Moments after thanking New Zealand Rugby and chief executive Mark Robinson for releasing him early from his contract so he can return to Wales as head coach, Warren Gatland has sent a couple of bombshells in the organisation’s direction.
In a remarkably honest press conference at the Chiefs headquarters this morning, Gatland, dressed in his Chiefs polo shirt for probably the last time, said Scott Robertson was the obvious choice as the next All Blacks coach should NZR replace Ian Foster after the World Cup, and that Robinson and company should be having those conversations right now.
Robertson missed out to Foster after the 2019 World Cup when NZR decided to interview potential candidates after the tournament in Japan rather than before it as is customary everywhere else.
As a result, only Robertson and Foster applied after Dave Rennie signed with Australia and Jamie Joseph and Tony Brown decided to stick with Japan.
“Things have changed in world rugby,” Gatland said, clearly wanting to make a point that may ruffle a few feathers in Foster’s former workplace and beyond.
“I think in the past New Zealand would advertise for the All Blacks position and think that 30 coaches in the world would put their name forward and all of the sudden they realise ‘oh, we’ve only got two coaches putting their names forward’ which is what happened last time.
“That process should be starting now. You can’t wait until after the World Cup and think that people will come knocking at your door because that doesn’t happen in professional sport.
“That’s how other countries operate… they’re drawing up a list of a number of candidates they want to talk to… some of them are looking to make announcements early next year.”
Of Robertson, who began coaching the Crusaders in 2017 and has won a Super Rugby title every year since, Gatland said: “There’s one person in New Zealand at the moment who’s been incredibly successful, in terms of Razor, and he deserves an opportunity because of the success he’s had.
“There’s only one standout person and New Zealand [Rugby] should be doing everything they can to make sure they secure his services long term going forward.”
Asked what that might look like for a man about to coach the Crusaders for one last season, Gatland said: “By offering him a contract.”
“Look, you can’t deny his results, they stick out like a sore thumb. That’s the way that I look at it. He’s an obvious choice.”
Asked whether New Zealand Rugby should be making that choice right now, he said: “I’m here to talk about Wales, I don’t really want to talk about the All Blacks and stuff. I’ve made my point on that.”
It was a revealing 25-or-so minutes from Gatland, who offered up the Robertson nugget without being directly asked about his Crusaders rival. It came about after Gatland’s own All Blacks’ ambitions were gently probed and it’s clear that he wants to settle a couple of scores, and at least tell a few home truths, before he leaves.
Gatland, who will replace fellow New Zealander Wayne Pivac, sacked after an underwhelming November, will fly to the United Kingdom for four days next week for a round of media interviews before returning to New Zealand for Christmas.
He will start in the job early next year in preparation for the Six Nations and World Cup. It is a five-year contract with the usual performance imperatives. He said he has no idea who his assistants will be.
“For me it’s the excitement of Test match rugby and being involved in the Six Nations, it’s an unbelievable tournament to be involved in,” Gatland said.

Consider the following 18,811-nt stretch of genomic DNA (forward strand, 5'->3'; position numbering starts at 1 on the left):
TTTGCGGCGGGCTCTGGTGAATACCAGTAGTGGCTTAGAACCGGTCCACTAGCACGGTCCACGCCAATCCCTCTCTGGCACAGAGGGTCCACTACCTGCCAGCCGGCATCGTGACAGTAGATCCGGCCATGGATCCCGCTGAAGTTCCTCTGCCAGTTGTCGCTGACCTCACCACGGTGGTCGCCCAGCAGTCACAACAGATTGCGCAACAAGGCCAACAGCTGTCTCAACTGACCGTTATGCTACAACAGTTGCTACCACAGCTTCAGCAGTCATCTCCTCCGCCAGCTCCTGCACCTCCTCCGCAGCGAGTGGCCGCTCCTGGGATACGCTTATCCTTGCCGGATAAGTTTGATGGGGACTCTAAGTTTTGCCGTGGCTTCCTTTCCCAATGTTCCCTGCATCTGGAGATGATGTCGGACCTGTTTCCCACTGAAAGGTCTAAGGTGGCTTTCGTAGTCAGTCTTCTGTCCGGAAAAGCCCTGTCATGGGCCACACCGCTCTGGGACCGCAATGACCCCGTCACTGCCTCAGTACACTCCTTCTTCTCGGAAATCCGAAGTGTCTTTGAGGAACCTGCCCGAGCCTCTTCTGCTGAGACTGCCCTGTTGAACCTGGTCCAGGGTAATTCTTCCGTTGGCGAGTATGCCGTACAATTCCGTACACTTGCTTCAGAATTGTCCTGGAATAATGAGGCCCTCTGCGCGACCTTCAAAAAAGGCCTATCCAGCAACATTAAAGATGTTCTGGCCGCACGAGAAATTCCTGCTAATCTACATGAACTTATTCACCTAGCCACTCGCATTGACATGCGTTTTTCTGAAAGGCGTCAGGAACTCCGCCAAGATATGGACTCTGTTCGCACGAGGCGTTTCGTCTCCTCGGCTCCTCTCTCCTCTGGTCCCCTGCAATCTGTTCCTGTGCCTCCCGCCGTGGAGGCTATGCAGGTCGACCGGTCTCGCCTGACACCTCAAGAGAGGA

“It’s incredibly tough to win – you’ve got to create a bit of momentum. The thing about the Six Nations is that it’s not just about the rugby, it’s the event.
“The other thing is, I’ve been involved in four World Cups and it’s another chance to be involved in a World Cup in France with a team I know well. I’m hoping the transition is going to be reasonably seamless.”
READ MORE: Scott Robertson: I want to coach two nations to World Cup glory
And yet, Gatland’s transition back to New Zealand in 2020 after 12 years with Wales wasn’t entirely seamless.
He was appointed as head coach of the Chiefs with a proviso that he could coach the British and Irish Lions the following year. But the awkward and not entirely unforeseen scenario of the Chiefs performing better under his temporary replacement Clayton McMillan occurred.
On his return, Gatland took over a director of rugby role.
“That was my decision,” Gatland said this morning. “I told [chief executive] Michael Collins, ‘I don’t have to come back, Clayton has done a good job and I didn’t want to upset that’.
“In fairness to Michael, he said ‘no, we want you back 100%. If you want to take that role on it’s yours’. I didn’t feel that was appropriate, I said I’d be a director of rugby… and be there to support Clayton.”
Asked about the All Blacks, who lost a home series to Ireland this year, were defeated by South Africa and Argentina and threw away a big lead at Twickenham to draw against England, he recalled a conversation he had with former Pumas player Felipe Contepomi after Argentina’s historic win in Christchurch.
“He made the comment that the All Blacks are usually six months ahead of everyone else… but now the All Blacks are the team playing a little bit of catch up against some of the Northern Hemisphere teams. I found that interesting.”
Gatland made no bones about his willingness to take the intellectual property learned during his three years in New Zealand back with him to Wales, saying: “[I’ll] apply the learnings and experience from here and apply it to the positive stuff they do in the Northern Hemisphere.”
What else? Oh, he was asked whether he had any talks with England, who may be about to sack their head coach Eddie Jones.
“I’m not talking about the RFU, I’m here to talk about the Chiefs and Wales. Don’t believe everything you read in the newspapers,” Gatland replied.